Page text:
I don’t know how to write a book review. I don’t know if I have ever actually written one. All I want to do is give a bunch of opinions and responses and then share what the author does so well and what I feel was missing for me.
I guess that might qualify as a book review, right?
I’ve certainly read enough book reviews that I have a handle on the expectations. I’ve also read book reviews that so hooked me into the novel or memoir that I was sure I couldn’t live through a whole day if I didn’t buy the book immediately…and then when I got my book from Amazon Prime and settled in my IKEA chairs with the book and discovered it was actually a terrible book…well, that is understandably disappointing. I couldn’t believe how bad one of the books was that I raced to purchase due to a review. And then when I was halfway through the book I thought: “That reviewer for sure did NOT read this book because had they actually read it they couldn’t, in good conscience, write the glowing review that spilled from their keyboard.”
Bait and switch at its finest!
So this will be an honest book review because I actually read the book…almost in one sitting! My review, will, in the end, prompt you to buy this book because it is worth it. Your marriage is worth this book. Your commitment to a life of partnership is worth this book.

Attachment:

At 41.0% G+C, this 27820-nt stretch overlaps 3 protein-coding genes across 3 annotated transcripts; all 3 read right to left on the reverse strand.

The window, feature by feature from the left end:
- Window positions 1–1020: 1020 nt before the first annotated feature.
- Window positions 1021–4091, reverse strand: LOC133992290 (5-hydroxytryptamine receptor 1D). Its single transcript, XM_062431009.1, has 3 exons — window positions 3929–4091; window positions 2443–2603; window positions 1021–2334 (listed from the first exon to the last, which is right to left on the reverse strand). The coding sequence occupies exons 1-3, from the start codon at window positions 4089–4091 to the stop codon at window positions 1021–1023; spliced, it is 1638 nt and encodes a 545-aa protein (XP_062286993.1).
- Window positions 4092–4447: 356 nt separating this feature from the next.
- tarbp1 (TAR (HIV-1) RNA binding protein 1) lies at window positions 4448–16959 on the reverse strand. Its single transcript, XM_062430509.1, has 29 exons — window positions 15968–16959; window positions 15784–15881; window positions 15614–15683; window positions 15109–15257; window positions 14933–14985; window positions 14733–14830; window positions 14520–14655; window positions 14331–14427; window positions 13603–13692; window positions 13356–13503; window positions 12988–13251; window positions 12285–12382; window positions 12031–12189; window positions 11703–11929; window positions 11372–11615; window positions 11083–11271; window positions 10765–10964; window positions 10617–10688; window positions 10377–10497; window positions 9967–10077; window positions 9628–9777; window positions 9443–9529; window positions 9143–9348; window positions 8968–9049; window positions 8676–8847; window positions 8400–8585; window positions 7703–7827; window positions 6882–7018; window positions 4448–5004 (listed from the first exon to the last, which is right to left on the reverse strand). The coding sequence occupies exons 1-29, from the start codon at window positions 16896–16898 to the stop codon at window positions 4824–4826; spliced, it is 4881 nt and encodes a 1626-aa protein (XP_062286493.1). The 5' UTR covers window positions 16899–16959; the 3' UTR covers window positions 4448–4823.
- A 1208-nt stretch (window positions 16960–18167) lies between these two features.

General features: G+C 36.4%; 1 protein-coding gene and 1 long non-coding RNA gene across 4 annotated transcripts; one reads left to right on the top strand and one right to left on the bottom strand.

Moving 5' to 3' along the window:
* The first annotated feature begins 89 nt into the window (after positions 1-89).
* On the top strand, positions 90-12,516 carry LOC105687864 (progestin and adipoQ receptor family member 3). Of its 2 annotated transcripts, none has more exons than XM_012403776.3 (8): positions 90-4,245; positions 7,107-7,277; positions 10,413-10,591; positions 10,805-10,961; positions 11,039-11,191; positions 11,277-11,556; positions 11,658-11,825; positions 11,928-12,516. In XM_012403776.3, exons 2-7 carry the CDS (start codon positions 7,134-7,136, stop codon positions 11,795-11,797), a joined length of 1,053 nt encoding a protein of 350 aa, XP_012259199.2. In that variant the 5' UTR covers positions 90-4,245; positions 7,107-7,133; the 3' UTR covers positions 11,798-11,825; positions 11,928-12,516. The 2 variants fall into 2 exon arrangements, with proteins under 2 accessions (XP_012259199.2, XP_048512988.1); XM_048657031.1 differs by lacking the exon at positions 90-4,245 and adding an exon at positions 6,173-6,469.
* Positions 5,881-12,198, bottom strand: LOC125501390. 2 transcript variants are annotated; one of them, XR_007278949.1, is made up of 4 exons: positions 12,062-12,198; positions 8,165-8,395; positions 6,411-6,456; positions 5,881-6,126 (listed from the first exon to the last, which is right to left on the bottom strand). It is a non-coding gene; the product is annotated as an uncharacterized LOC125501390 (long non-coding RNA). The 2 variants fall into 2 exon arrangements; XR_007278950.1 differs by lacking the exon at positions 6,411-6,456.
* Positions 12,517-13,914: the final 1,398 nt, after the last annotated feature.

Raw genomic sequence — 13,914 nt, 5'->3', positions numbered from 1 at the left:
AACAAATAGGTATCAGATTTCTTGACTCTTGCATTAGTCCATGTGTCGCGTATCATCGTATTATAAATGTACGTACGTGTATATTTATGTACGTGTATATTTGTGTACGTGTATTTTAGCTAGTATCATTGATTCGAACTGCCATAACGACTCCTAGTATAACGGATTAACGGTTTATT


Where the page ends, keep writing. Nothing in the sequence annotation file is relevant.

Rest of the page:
Here’s the deal: I was asked to be on a launch team for Very Married: Field Notes on Love and Fidelity by Katherine Willis Pershey (it came out just this week!). When I received the invitation to be on the team my first thought was: “Oh nonononono, they’ve made a terrible mistake—I should NOT be associated with a book about being very married!”
And yet, I am married.
So maybe it fits. But my married life is sordid and juicy and dark and rad and has all the feels and is awesome and ugh. When I say my married life has all the feels…it has ALL the feels: terror, shame, incredulousness, angst, stupidity, elation, anger, joy, loneliness, love. You see…I have been married.
Twice in 17 years I’ve been lawfully wed to a man. Twice I’ve worn a white dress (gasp!) and walked down an aisle with my dad at the end standing there playing dual roll of father-of-the-bride and officiant. Twice in 17 years I’ve pondered wedding vows and special music and how I’d do my hair and what kind of wedding cake I wanted and the order of a marriage ceremony.
But weddings are one thing and marriages are very much different things, my friends. But of course you know this. Both my weddings were sweet and lovely. And both my marriages can be described as good and hard. My marriage therapist looked at me and my husband last week and said, “So, you’re like most couples…you’ve known each other for about 7 years. You’ve been married 5 years and you woke up one morning thinking, Read More